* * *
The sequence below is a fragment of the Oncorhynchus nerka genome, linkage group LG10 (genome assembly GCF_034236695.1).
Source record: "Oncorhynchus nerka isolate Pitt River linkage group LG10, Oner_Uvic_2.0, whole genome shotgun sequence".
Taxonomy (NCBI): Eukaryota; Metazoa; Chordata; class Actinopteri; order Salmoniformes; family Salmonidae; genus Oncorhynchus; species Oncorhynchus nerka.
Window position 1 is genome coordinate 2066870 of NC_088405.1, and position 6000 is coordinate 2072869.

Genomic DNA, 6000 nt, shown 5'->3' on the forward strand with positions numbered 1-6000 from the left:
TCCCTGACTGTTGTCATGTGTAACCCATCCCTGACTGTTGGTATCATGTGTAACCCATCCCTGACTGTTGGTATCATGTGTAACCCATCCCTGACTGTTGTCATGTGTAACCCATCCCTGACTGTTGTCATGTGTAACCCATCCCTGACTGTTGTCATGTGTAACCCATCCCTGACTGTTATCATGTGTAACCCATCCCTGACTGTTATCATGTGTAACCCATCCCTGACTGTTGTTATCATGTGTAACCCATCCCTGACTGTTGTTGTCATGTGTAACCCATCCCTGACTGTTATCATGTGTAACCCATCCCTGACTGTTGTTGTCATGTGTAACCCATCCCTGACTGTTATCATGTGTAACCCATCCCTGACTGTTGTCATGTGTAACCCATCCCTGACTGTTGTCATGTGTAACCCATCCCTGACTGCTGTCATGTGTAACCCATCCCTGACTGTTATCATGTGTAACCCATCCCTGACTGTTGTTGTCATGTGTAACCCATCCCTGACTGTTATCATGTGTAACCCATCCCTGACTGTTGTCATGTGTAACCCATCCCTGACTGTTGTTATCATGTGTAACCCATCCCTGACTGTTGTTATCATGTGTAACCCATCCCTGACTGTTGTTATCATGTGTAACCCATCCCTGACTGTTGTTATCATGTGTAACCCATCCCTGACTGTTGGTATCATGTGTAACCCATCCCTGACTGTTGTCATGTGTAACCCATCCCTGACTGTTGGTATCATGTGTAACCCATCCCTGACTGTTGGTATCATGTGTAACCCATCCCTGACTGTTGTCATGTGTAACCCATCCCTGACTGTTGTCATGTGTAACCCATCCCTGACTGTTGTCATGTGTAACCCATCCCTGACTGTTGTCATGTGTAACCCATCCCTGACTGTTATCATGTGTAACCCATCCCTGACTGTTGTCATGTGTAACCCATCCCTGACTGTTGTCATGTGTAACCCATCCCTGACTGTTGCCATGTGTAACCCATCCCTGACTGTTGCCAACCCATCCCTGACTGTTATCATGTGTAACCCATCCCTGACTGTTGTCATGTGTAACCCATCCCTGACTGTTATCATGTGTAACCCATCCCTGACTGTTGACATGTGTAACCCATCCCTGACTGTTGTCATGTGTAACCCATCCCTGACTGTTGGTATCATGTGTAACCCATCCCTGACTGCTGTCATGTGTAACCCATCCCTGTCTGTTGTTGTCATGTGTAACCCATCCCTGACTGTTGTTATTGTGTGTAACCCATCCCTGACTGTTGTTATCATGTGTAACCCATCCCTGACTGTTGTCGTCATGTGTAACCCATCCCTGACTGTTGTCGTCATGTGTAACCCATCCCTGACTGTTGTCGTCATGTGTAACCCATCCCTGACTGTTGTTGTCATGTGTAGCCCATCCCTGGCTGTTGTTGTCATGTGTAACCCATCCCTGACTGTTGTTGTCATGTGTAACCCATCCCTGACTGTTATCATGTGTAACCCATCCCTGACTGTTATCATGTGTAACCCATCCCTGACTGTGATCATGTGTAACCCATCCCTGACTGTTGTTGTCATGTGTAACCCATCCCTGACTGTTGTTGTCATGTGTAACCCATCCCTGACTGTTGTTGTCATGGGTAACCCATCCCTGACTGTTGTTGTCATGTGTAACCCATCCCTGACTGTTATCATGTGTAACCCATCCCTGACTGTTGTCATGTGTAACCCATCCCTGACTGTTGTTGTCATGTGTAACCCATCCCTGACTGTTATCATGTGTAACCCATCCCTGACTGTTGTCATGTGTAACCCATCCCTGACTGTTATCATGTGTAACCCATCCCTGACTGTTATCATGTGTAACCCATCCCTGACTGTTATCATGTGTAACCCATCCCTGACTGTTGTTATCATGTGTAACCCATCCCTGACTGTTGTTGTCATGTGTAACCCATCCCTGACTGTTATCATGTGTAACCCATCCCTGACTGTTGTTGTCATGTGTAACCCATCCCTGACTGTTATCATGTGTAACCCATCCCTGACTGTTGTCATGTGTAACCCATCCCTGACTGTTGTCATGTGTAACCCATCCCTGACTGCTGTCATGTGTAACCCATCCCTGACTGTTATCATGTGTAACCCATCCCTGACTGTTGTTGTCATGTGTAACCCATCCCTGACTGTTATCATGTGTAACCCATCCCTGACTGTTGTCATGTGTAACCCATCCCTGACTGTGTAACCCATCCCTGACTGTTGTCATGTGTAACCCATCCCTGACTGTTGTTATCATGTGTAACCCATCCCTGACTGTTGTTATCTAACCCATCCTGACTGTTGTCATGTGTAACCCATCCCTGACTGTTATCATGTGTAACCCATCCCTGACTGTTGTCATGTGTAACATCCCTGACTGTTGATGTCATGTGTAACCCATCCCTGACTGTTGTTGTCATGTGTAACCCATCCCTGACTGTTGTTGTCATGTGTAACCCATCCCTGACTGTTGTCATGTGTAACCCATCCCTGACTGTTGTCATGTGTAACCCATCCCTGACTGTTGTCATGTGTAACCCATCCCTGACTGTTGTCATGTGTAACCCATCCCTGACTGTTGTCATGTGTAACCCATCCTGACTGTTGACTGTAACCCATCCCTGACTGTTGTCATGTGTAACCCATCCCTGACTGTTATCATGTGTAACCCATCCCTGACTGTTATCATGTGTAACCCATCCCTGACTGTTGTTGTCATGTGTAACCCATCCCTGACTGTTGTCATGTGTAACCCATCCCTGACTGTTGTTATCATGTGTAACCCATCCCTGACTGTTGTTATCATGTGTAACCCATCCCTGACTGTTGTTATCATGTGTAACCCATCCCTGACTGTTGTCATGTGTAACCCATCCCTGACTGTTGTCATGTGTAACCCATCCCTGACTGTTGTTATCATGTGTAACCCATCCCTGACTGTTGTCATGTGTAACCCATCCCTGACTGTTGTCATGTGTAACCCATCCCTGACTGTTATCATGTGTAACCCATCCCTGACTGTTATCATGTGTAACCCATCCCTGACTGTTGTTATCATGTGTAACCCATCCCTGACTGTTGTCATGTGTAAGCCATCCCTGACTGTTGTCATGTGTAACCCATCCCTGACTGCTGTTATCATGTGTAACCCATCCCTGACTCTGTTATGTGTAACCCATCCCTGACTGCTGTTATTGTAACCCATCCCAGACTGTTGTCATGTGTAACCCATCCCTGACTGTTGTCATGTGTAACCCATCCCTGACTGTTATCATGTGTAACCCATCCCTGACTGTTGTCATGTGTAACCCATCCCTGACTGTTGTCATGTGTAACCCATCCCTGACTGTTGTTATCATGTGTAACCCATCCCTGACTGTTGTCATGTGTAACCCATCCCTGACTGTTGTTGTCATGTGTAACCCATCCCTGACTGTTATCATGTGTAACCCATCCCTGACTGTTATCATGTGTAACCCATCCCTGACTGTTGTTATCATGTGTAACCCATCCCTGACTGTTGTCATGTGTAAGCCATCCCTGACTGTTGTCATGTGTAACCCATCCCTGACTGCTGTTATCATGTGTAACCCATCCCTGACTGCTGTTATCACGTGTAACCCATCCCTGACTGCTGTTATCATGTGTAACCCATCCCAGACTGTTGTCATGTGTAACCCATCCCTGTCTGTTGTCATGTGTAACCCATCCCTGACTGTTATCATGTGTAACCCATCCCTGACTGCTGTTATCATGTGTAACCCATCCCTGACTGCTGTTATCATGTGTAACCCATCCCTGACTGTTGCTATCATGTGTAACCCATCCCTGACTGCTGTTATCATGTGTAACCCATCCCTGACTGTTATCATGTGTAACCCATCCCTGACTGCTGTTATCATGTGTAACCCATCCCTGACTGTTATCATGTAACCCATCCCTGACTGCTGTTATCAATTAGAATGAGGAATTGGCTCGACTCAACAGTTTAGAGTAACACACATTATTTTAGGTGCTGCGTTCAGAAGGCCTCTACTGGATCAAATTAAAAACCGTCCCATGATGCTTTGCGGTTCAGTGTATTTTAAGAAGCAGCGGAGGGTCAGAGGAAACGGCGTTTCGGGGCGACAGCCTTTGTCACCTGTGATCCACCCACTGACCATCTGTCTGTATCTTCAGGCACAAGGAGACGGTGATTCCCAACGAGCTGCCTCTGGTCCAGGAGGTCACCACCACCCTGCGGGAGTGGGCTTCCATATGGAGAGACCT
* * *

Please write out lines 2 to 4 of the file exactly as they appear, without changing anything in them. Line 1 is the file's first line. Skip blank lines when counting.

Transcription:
Source record: "Oncorhynchus nerka isolate Pitt River linkage group LG10, Oner_Uvic_2.0, whole genome shotgun sequence".
Taxonomy (NCBI): Eukaryota; Metazoa; Chordata; class Actinopteri; order Salmoniformes; family Salmonidae; genus Oncorhynchus; species Oncorhynchus nerka.
Window position 1 is genome coordinate 2066870 of NC_088405.1, and position 6000 is coordinate 2072869.